Biogas – time to start cooking with renewable gas?

A new report has found that Australia could source almost 9 per cent of our total energy needs from renewable biogas produced from waste products.

Unlike the gas sourced from fossil fuels reserves deep underground, biogas is produced naturally as organic materials break down in oxygen free environments.

There is no shortage of feedstock – rubbish tips, water treatment plants and agricultural processors are overrun with fertile waste products. Despite that, Australia’s biogas output today is the equivalent of just 0.5 per cent of our electricity generation.

Global and regional biogas production in 2014 chart
Biogas production broken down by region.

As Europe’s largest producer of the naturally occurring gas, Germany provides a blueprint of what is possible. Their 9500 plants operating nationally have an installed capacity of around 5 GW, 3.5 times the capacity of the Phillipsburg two nuclear power plant that is scheduled to close at the end of the year.


While the lucrative government incentives that drove the technology over the past decade are being phased out, biogas has already established a strong foothold. This perspective has particular relevance for Australia, with new research showing that our biogas potential is comparable to Germany’s production today.

Isn’t biogas just another polluting source of energy?

Typically biogas is made up of 50-70 per cent methane, with 25-45 per cent carbon dioxide and small amounts of other gasses.

While it does release carbon dioxide when combusted, because the gas is produced from plant matter that sequesters carbon from the atmosphere during its growth cycle, it can be a carbon-neutral source of energy.

Methane is the key component. Already created by common processes in our day-to-day lives, the report indicates there is an opportunity to do more to utilise it as a resource, rather than allow it to be released into the atmosphere.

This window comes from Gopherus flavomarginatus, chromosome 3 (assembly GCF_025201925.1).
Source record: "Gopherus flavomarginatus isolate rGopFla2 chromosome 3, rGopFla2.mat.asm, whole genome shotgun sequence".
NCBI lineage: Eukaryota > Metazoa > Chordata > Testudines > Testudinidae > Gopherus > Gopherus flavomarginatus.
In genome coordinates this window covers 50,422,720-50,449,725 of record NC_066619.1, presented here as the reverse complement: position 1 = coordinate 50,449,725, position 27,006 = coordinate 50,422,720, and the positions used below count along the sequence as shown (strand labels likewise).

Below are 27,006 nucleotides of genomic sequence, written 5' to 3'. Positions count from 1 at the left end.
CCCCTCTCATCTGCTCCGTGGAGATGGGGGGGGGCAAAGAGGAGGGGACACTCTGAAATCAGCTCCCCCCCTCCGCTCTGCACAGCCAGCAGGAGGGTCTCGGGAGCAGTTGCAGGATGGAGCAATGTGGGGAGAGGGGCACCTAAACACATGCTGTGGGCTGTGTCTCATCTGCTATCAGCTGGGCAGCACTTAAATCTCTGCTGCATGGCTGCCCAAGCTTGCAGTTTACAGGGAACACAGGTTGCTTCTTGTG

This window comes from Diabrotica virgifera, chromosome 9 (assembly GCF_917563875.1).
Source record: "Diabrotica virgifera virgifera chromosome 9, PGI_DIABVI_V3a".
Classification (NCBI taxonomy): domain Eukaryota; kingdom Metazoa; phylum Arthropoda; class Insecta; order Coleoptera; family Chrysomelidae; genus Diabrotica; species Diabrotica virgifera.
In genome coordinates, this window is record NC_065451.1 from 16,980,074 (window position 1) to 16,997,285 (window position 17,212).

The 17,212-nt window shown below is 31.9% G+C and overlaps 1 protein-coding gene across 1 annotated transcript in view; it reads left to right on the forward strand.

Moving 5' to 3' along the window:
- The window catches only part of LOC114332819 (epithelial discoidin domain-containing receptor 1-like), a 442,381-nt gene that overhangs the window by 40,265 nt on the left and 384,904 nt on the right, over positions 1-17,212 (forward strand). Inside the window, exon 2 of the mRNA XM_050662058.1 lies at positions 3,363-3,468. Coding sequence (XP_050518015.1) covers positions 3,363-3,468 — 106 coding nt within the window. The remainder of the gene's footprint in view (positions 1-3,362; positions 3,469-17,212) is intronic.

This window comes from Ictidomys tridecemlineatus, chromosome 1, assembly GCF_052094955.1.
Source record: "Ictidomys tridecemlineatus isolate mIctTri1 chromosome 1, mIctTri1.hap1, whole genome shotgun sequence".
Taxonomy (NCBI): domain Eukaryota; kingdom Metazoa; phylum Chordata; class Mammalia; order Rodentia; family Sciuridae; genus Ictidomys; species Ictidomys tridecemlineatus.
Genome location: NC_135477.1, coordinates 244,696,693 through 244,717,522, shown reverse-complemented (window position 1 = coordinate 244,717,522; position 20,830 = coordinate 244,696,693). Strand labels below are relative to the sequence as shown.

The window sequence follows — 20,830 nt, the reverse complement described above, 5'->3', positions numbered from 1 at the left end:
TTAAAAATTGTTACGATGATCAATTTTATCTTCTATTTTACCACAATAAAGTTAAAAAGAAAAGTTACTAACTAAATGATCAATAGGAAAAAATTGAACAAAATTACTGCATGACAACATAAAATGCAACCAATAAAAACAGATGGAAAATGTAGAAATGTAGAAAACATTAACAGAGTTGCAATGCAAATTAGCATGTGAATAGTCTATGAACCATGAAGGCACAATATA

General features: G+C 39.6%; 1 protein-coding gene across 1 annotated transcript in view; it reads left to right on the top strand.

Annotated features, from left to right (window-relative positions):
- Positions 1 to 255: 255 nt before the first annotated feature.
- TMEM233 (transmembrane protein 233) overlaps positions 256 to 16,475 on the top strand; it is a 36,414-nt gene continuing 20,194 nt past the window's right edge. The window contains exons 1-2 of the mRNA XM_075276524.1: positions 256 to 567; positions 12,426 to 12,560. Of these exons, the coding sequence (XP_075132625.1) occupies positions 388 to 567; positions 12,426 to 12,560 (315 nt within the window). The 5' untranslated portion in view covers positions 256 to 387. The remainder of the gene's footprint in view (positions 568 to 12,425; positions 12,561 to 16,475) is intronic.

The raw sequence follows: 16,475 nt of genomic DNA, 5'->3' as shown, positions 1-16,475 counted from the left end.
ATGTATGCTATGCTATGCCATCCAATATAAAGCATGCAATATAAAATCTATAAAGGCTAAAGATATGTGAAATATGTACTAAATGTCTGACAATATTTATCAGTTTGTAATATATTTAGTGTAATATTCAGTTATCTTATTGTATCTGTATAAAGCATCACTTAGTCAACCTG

Some of the common sources are landfills, sewage treatment plants and agricultural processes. If the biogas emitted from these processes was captured, it could be combusted to create heat to power a boiler or warm a house, or even power a generator to produce electricity.

Biogas value chain
Biogas value chain.

If purified to make biomethane by removing the carbon dioxide and other gases, the refined gas could be compressed and used to fuel vehicles or injected into the natural gas grid.

Biogas Opportunities for Australia suggests that the development of a domestic biogas industry could present a number of benefits.

As a renewable energy source biogas could assist to decarbonise the economy and divert waste away from landfill. The renewable gas offers a secure and dispatchable source of energy, and once upgraded to biomethane could help to replace natural gas in our daily lives. Biogas also presents an opportunity for local and regional economies to derive from a new source of income from waste products that are already being processed.

Identifying that despite there being 242 biogas plants were operating across Australia in 2017, roughly half of the gas captured was flared rather than being utilised as an energy source. Amongst the recommendations made, the report suggests that more can be done to create demand for biogas, and simplify the construction of new biogas projects.

Read the full report developed in partnership with Bioenergy Australia, CEFC, Energy Networks Australia and IEA Bioenergy.

Read more about bioenergy in Australia.